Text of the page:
Dr Hal Habecker: 16:42
I think it's the value of the fourth essential that is investing in generations coming behind you. You know, we're not there in our sequence yet. But, you know, God wants us to develop friendships with people younger than than we are. And, you know, it seems to me, that's the way the family is set up, you know, God gives you kids 2030 years younger than you are, and they come into your network of community and God's purposes to build friendships, right, you know, I had breakfast with my son this morning. He's 39, you know, just, we have a great friendship, you know, with your grandkids, and then you sit in a church and these friends are all around you. And I think of Hebrews 1024 25. That's one of my key verses on friendship, let us consider one another. Well, who is one another, I mean, there are people around us people of all ages, let's take time for one another because they will stimulate or provoke each other to love and good deeds, not forsaking the assembling of ourselves and creating friendships and community as the habit of some because, you know, we become isolated, and we'd like to keep our stuff inside of us. We don't like to spill it to the world necessarily. And but they will encourage us. And it's critically important. And then I think of the last verse, I would submit is in Hebrews, Hebrews 12, where the writer of Hebrews says, let us consider the great cloud of witnesses surrounding us and let us as friends, lay aside all the weight that easily be set of the sin that easily besets us, the weight that holds us back and let us is take your Bible and circle us the plural pronoun there in those two verses. This is a we thing, you know, so we are aging, we are sharing what God is teaching us. We are passing it on to generations, we are leaning on our kids, we are leaning on younger people around us, because none of us, not one of us is an island. You know, God made us for each other. A Ecclesiastes three, you know, Two are better than one, A cord of three strands is not quickly torn apart. So you have this emphasis in the scriptures on the value of strong relationships and friendships. Does that make sense?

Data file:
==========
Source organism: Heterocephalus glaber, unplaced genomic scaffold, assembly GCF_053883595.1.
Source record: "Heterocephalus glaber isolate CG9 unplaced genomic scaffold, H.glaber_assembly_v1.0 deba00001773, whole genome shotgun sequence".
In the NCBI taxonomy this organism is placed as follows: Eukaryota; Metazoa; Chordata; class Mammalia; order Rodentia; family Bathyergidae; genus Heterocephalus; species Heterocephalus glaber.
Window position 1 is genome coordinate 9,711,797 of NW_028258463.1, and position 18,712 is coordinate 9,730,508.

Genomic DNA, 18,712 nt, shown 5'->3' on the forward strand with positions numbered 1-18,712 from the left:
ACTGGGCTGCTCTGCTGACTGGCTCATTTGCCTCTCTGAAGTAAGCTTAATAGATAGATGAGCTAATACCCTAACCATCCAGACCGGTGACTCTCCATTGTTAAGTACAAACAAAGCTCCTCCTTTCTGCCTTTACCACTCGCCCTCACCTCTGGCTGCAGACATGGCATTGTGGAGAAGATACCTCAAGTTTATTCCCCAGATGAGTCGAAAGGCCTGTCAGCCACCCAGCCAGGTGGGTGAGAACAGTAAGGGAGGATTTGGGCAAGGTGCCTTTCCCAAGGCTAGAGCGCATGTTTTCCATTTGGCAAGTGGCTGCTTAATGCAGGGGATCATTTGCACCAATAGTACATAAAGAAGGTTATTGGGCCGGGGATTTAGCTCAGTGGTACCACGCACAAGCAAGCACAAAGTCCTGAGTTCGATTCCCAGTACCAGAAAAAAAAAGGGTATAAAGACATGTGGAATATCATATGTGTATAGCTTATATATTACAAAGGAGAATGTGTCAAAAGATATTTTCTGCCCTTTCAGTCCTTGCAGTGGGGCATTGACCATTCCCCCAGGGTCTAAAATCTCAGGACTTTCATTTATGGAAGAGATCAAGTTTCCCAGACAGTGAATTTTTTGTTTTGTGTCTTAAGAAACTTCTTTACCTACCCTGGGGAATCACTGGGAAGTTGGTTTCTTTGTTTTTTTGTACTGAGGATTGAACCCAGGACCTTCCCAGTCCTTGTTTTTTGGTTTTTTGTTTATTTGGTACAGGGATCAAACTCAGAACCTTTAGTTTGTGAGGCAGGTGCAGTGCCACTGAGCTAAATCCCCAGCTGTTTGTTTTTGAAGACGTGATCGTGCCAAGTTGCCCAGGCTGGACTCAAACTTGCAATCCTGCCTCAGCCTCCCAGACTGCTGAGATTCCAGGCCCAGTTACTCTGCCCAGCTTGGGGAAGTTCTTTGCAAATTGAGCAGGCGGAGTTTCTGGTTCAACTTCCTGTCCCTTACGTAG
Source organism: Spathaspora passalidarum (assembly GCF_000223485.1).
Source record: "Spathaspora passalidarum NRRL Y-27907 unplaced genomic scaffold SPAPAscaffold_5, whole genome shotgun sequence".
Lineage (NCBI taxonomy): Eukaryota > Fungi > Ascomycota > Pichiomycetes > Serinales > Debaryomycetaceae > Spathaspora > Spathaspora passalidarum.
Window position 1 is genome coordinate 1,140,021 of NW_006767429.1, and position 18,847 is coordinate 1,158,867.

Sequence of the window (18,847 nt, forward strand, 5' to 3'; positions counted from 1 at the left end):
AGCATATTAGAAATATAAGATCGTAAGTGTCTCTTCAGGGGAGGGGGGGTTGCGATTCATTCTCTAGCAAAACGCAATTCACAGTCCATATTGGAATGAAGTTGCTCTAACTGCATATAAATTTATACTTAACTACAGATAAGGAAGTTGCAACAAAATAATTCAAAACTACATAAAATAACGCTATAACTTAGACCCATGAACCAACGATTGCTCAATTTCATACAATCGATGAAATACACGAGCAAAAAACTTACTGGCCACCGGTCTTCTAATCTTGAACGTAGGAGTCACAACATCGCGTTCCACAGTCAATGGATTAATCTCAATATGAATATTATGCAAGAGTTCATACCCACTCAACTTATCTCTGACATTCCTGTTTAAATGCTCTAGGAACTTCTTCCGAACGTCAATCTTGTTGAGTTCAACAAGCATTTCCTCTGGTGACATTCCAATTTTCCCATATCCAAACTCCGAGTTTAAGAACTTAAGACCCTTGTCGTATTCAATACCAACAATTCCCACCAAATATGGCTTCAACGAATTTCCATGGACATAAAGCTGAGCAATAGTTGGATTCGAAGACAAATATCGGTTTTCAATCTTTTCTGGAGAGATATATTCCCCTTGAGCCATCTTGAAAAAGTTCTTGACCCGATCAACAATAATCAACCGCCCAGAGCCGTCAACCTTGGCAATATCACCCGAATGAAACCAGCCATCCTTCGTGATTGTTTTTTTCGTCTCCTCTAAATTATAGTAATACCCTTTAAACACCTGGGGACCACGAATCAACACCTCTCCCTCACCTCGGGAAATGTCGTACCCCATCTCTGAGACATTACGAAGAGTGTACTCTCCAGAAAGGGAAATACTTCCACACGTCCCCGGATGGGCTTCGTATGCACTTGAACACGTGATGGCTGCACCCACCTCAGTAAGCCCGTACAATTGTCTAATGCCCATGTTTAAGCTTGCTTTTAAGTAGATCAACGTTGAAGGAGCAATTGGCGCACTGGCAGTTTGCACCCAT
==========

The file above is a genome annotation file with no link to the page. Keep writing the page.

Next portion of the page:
Dr Randy Hess: 19:05
Does sound does it? You know, it's not that we're trying to, shall we say preach something that we don't believe in or that we just think is good for you like medicine. We're just saying that in our experience, in our experience, and I think in many of you out there, the friendships that you have are the rewards that you get in life, and the friendships you have or how you have acquired new insights that make a difference in your life. I think in our culture of
Dr Hal Habecker: 19:40